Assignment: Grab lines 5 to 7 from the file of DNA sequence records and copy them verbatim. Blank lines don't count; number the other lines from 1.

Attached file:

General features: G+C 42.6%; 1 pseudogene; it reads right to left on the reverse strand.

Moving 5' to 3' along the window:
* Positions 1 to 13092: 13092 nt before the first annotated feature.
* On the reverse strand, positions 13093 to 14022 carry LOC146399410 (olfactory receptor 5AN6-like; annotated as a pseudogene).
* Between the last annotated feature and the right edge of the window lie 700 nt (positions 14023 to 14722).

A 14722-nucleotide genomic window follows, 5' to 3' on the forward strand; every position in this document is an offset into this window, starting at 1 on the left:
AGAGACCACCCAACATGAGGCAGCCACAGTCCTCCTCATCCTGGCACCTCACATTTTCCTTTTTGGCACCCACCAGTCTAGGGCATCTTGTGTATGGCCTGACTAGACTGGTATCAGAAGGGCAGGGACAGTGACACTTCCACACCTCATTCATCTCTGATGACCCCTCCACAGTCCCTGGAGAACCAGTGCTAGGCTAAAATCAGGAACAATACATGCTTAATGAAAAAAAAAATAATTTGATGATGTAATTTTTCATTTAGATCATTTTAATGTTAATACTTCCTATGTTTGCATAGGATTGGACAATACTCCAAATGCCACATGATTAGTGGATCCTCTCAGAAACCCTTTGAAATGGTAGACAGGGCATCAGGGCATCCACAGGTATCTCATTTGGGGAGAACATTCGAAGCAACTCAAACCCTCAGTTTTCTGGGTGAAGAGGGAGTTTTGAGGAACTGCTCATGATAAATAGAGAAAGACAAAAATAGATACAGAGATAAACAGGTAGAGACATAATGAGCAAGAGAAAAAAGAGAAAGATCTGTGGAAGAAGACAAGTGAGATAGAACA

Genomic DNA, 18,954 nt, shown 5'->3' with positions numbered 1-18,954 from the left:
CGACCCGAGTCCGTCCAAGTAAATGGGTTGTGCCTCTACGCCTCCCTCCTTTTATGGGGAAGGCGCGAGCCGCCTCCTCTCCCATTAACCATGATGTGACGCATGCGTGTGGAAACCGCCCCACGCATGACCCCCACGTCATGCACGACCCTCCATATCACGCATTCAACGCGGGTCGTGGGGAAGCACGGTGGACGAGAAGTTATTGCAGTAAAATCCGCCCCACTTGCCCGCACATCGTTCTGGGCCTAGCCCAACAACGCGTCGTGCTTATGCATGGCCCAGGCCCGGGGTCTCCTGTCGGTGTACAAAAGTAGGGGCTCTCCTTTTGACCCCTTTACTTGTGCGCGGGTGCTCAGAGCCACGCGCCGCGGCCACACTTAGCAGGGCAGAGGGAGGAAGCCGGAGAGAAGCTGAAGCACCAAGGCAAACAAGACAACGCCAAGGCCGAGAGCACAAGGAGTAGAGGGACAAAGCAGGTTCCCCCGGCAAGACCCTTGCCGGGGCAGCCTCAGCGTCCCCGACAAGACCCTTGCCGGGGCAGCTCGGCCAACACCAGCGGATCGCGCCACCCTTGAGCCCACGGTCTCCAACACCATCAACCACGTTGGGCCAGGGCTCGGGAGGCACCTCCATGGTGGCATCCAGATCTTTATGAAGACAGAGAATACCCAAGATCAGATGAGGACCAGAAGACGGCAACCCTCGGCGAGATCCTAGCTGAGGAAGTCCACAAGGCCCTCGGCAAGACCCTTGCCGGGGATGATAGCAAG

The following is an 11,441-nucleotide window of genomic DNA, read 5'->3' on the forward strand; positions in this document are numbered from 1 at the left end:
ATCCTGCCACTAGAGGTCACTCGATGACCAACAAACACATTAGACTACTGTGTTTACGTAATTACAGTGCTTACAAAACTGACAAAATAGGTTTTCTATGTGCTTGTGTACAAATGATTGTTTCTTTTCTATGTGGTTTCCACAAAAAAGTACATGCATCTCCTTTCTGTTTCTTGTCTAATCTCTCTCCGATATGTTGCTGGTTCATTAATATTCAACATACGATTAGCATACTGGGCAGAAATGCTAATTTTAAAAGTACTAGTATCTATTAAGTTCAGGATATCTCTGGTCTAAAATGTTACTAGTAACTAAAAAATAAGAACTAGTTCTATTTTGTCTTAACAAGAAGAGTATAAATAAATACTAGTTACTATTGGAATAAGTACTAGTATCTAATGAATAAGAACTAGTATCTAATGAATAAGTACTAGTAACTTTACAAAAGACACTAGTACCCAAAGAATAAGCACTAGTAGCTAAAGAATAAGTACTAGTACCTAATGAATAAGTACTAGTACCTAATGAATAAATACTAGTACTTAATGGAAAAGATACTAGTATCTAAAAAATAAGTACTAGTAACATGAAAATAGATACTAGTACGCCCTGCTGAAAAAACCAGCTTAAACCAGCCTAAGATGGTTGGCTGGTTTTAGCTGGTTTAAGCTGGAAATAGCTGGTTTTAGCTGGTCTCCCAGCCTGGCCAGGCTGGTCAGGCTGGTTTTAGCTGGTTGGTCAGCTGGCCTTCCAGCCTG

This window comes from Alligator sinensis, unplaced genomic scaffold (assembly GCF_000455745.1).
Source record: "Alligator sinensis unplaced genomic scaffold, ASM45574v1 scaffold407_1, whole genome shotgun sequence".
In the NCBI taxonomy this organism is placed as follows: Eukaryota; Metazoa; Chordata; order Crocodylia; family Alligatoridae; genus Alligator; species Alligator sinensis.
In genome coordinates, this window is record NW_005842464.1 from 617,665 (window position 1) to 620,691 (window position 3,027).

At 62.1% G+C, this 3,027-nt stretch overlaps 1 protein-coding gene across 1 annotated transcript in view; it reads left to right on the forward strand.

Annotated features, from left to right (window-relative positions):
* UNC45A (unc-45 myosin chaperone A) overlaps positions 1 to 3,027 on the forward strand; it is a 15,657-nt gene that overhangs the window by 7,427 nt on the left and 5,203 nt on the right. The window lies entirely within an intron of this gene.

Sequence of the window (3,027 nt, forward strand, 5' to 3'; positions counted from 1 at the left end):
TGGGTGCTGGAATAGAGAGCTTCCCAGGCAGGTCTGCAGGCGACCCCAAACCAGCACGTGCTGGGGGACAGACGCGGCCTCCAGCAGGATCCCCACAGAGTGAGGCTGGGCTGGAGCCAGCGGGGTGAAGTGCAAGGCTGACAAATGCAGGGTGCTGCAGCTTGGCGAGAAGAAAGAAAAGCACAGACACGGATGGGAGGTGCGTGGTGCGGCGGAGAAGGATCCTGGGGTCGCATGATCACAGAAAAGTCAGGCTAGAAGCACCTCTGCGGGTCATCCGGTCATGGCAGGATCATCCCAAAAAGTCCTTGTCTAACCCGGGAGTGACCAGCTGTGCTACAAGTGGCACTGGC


* Between the last annotated feature and the right edge of the window lie 700 nt (positions 14023 to 14722).

A 14722-nucleotide genomic window follows, 5' to 3' on the forward strand; every position in this document is an offset into this window, starting at 1 on the left:
AGAGACCACCCAACATGAGGCAGCCACAGTCCTCCTCATCCTGGCACCTCACATTTTCCTTTTTGGCACCCACCAGTCTAGGGCATCTTGTGTATGGCCTGACTAGACTGGTATCAGAAGGGCAGGGACAGTGACACTTCCACACCTCATTCATCTCTGATGACCCCTCCACAGTCCCTGGAGAACCAGTGCTAGGCTAAAATCAGGAACAATACATGCTTAATGAAAAAAAAAATAATTTGATGATGTAATTTTTCATTTAGATCATTTTAATGTTAATACTTCCTATGTTTGCATAGGATTGGACAATACTCCAAATGCCACATGATTAGTGGATCCTCTCAGAAACCCTTTGAAATGGTAGACAGGGCATCAGGGCATCCACAGGTATCTCATTTGGGGAGAACATTCGAAGCAACTCAAACCCTCAGTTTTCTGGGTGAAGAGGGAGTTTTGAGGAACTGCTCATGATAAATAGAGAAAGACAAAAATAGATACAGAGATAAACAGGTAGAGACATAATGAGCAAGAGAAAAAAGAGAAAGATCTGTGGAAGAAGACAAGTGAGATAGAACA